After Death, Nuon Chea’s Genocide Conviction on Uncertain Ground

4 min read
Noun Chea (with sunglasses) and members of his defense team, including Doreen Chen (far left), Son Arun (front left) and Suon Visal (front right) in the courtroom for a trial hearing on January 8, 2015. (ECCC)
[responsivevoice_button voice="US English Female"]

Legal experts and the Khmer Rouge tribunal spokesman on Sunday said the law requires Khmer Rouge regime second-in-command Nuon Chea’s appeal of his genocide conviction to end following his death last week, calling into question whether the 2018 charges will stand.

But Chea’s defense attorneys, who were fired by the tribunal on Friday, suggested the appeal process should continue and called their termination while the appeal was pending “improper” and “premature.” 

Liv Sovanna, co-national counsel for Chea, said the decision by tribunal administrative officials to terminate the nine-person defense team on Friday was “an improper interference with judicial power which violates the constitutional separation of powers.”

“It also undermines the fundamental right of the client to legal representation until their case concludes,” Sovanna said in a statement shared with VOD on Saturday.

Chea, who was convicted in November 2018 for genocide against ethnic Vietnamese and other crimes alongside regime head of state Khieu Samphan, died on August 4 after spending months in hospital in Phnom Penh.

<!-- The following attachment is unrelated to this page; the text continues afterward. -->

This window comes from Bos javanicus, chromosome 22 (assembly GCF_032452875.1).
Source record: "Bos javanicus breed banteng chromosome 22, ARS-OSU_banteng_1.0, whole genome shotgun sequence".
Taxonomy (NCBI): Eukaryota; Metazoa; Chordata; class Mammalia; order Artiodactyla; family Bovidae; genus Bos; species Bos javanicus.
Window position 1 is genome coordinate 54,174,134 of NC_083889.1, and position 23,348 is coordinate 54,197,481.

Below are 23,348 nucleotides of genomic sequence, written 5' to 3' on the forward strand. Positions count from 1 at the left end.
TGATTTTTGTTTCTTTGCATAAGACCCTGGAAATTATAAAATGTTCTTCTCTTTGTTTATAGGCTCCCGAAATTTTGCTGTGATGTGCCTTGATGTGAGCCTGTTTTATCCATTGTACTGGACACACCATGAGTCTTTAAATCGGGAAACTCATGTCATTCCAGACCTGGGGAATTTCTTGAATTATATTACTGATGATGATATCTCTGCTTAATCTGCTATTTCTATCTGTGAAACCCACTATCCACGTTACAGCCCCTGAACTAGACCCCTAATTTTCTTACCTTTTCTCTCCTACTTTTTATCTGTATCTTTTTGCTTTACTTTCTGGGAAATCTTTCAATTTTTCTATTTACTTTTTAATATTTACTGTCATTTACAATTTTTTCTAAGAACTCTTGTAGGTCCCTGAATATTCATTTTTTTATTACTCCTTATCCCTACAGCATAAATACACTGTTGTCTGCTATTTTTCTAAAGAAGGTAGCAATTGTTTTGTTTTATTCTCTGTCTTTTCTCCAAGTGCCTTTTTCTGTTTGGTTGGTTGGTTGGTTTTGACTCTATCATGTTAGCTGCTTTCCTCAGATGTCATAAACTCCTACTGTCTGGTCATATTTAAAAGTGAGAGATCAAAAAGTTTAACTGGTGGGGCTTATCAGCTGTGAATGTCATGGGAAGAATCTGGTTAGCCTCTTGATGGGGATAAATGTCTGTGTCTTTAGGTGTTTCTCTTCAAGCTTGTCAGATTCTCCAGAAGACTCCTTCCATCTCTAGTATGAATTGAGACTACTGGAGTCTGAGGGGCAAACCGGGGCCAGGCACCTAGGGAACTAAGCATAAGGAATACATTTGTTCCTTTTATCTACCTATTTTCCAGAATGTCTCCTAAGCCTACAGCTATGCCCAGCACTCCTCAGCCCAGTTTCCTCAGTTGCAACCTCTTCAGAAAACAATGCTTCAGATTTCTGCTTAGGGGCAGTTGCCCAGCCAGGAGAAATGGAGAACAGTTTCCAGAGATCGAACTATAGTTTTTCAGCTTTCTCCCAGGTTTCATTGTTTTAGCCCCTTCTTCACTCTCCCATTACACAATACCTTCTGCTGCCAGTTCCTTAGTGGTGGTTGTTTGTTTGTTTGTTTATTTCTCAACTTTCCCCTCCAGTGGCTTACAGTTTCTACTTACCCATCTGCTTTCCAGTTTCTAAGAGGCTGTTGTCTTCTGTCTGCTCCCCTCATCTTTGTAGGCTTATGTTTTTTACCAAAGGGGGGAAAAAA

The tribunal’s trial chamber also found Chea guilty of genocide against the ethnic Cham Muslim minority. He was the only senior Khmer Rouge leader to be convicted for the crime against the Cham people, and one of just two convicted of genocide in Cambodia.

Chea’s attorneys began appeal proceedings against the charges in July, which were pending at the time of his death. In 2014, Chea and Samphan were also sentenced to life imprisonment in a separate case for crimes against humanity.

Doreen Chen, Chea’s international counsel, said the timing of the administrative decision to terminate the defense team — on Friday while they were en route to Chea’s funeral in Pailin province — was “baffling, premature, and disruptive.”

Chen told VOD on Saturday that whether Chea’s appeal proceeds should be a “judicial question, which we have already put to the ECCC’s Supreme Court Chamber but which they have yet to decide on,” using the formal name of the tribunal, the Extraordinary Chambers in the Courts of Cambodia.

The fired defense team includes three co-lawyers, including Chen, Sovanna and Son Arun, and six legal consultants.

Their terminations were issued by the tribunal’s Defence Support Section and Human Resources department, “owing to the death of the client,” Chen said.

“Our team’s contracts were all cut short, and the tribunal has advised the lawyers that we are no longer going to be paid after the end of the month, effectively terminating us as well,” she added.

Tribunal spokesman Neth Pheaktra said on Sunday that after Chea’s death the defense team filed a request to the Supreme Court Chamber seeking clarification on how his death would affect appeal proceedings.